Washington Nationals: Jon Lester has effectively earned this label

Starting pitcher Jon Lester #34 of the Washington Nationals head down walks back to the dugout after he was taken out of the game against the San Francisco Giants in the bottom of the third inning at Oracle Park on July 10, 2021 in San Francisco, California. (Photo by Thearon W. Henderson/Getty Images)
Starting pitcher Jon Lester #34 of the Washington Nationals head down walks back to the dugout after he was taken out of the game against the San Francisco Giants in the bottom of the third inning at Oracle Park on July 10, 2021 in San Francisco, California. (Photo by Thearon W. Henderson/Getty Images) /
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As the year has gone on, the leash on Washington Nationals pitcher Jon Lester has gotten shorter and shorter. For good reason, too. Right now Lester is scuffling. A shell of his former self. A pitcher who at age 37, is showing his age.

We made a case for Lester to be signed in the offseason, and when he was inked for the meager sum of $5M, we applauded General Manager Mike Rizzo. Lester pitched five shutout innings in his debut. Later in the season he had a stretch of five straight starts where he allowed two earned runs or less.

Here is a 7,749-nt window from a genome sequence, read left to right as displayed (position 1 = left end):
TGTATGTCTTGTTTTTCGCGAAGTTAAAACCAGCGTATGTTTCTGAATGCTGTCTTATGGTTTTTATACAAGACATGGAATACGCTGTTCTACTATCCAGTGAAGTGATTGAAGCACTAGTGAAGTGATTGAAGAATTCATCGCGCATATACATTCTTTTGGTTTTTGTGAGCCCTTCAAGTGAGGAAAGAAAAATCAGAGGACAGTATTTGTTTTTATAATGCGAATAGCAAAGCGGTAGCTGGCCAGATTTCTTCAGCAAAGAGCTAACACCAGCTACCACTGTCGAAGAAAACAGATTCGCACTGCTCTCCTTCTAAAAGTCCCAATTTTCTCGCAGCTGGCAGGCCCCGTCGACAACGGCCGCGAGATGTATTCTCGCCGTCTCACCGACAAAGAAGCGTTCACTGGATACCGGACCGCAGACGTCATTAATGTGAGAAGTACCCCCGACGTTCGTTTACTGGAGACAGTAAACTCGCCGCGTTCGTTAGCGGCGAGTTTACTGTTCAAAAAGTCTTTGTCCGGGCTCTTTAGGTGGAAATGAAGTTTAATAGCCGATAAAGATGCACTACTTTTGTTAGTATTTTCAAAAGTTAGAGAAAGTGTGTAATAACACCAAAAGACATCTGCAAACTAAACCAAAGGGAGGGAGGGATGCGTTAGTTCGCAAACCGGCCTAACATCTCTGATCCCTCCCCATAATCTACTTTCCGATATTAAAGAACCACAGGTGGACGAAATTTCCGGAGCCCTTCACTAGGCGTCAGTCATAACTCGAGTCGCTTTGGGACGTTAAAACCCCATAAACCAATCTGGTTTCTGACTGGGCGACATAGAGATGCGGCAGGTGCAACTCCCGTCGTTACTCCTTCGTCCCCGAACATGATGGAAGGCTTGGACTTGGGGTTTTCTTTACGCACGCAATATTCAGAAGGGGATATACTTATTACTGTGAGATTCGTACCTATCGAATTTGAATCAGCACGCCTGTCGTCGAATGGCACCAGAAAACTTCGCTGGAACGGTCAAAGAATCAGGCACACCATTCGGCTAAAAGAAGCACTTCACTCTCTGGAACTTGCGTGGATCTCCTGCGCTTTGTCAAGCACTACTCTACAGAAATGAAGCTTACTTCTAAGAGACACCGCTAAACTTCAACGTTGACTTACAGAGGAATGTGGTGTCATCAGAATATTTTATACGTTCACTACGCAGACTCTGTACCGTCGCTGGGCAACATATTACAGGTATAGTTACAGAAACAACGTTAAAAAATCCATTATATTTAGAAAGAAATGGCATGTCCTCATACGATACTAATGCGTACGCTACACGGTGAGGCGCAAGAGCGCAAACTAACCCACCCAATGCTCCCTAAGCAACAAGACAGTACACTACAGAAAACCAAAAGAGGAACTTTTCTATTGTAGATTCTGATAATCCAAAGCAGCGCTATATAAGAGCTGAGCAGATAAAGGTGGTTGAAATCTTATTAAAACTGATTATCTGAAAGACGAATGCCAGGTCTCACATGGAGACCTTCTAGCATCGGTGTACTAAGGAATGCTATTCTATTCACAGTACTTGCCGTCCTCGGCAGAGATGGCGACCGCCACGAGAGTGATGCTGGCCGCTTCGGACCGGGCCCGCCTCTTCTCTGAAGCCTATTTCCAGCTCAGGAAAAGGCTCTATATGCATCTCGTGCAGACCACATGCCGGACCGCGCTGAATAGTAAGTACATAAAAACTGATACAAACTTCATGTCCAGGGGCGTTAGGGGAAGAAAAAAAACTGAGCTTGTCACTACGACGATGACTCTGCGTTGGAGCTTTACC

He wasn’t being rewarded in the win column, though he was holding his own. Signed to hold down the end of the rotation for the Nationals as well as be an innings eater, he was more of the former than latter.

Nonetheless, when he spun six innings of two run ball against the New York Mets to earn his first victory in a Nationals uniform, our hopes were he was on to something and this game was a sign of things to come.

John Lester’s pitching has been atrocious since that win over the Mets.

Nationals pitcher Jon Lester has become a third time through the order guy.

In the four games since his first win, Lester has made it past the fourth inning only once, and he gave up five runs in that game, only to be left in because the Nationals were coasting against the Tampa Bay Rays.

More. Lester ties all time greats in win column. light

As those games have unfolded, it is clear, Jon Lester has become a pitcher who can’t face the opposing hitters a third time through the lineup. Entering his most recent shelling at the hands of the San Francisco Giants, batters were hitting .317 off him when they faced him for the third time. The third at bat in a game against Lester, garnishes opposing hitters an OPS of 1.036.

Remember how the Nationals treated Jeremy Hellickson, giving him the hook as soon as the order turned over twice. Jon Lester has become that guy. Manager Davey Martinez doesn’t trust him to get through the order a third time, because in recent outings, he can’t even get to the third time through the order.

What was once a beautiful relationship has turned sour, and as much as we hate to say it, Lester has become a liability. With half the season in the books, and the Nationals hanging on for dear life, they will have to upgrade Lester’s spot in the rotation if they want to make a late season push.

Next. We've reached a low point of the season. dark

The end is near, I just hope it is an amicable break up.

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